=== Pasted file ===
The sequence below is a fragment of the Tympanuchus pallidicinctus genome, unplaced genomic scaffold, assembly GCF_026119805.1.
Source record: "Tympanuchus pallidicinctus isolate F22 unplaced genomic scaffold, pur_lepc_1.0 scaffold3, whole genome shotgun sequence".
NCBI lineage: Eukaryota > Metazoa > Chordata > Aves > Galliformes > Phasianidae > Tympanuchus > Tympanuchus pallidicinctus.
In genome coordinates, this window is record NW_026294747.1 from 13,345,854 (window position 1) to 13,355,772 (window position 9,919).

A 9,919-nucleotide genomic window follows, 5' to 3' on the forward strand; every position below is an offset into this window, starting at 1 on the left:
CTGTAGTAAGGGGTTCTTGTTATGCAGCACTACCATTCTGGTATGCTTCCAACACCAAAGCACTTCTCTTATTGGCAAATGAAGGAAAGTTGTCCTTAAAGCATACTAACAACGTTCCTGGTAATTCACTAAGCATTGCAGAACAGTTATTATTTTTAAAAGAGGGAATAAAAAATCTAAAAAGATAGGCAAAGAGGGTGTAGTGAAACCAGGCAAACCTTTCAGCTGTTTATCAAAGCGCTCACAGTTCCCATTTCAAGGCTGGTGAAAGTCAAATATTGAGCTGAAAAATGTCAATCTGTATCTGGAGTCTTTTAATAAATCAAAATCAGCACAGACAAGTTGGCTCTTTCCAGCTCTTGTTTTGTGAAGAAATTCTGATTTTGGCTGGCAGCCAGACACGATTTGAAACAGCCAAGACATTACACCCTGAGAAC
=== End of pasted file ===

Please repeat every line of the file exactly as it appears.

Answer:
The sequence below is a fragment of the Tympanuchus pallidicinctus genome, unplaced genomic scaffold, assembly GCF_026119805.1.
Source record: "Tympanuchus pallidicinctus isolate F22 unplaced genomic scaffold, pur_lepc_1.0 scaffold3, whole genome shotgun sequence".
NCBI lineage: Eukaryota > Metazoa > Chordata > Aves > Galliformes > Phasianidae > Tympanuchus > Tympanuchus pallidicinctus.
In genome coordinates, this window is record NW_026294747.1 from 13,345,854 (window position 1) to 13,355,772 (window position 9,919).

A 9,919-nucleotide genomic window follows, 5' to 3' on the forward strand; every position below is an offset into this window, starting at 1 on the left:
CTGTAGTAAGGGGTTCTTGTTATGCAGCACTACCATTCTGGTATGCTTCCAACACCAAAGCACTTCTCTTATTGGCAAATGAAGGAAAGTTGTCCTTAAAGCATACTAACAACGTTCCTGGTAATTCACTAAGCATTGCAGAACAGTTATTATTTTTAAAAGAGGGAATAAAAAATCTAAAAAGATAGGCAAAGAGGGTGTAGTGAAACCAGGCAAACCTTTCAGCTGTTTATCAAAGCGCTCACAGTTCCCATTTCAAGGCTGGTGAAAGTCAAATATTGAGCTGAAAAATGTCAATCTGTATCTGGAGTCTTTTAATAAATCAAAATCAGCACAGACAAGTTGGCTCTTTCCAGCTCTTGTTTTGTGAAGAAATTCTGATTTTGGCTGGCAGCCAGACACGATTTGAAACAGCCAAGACATTACACCCTGAGAAC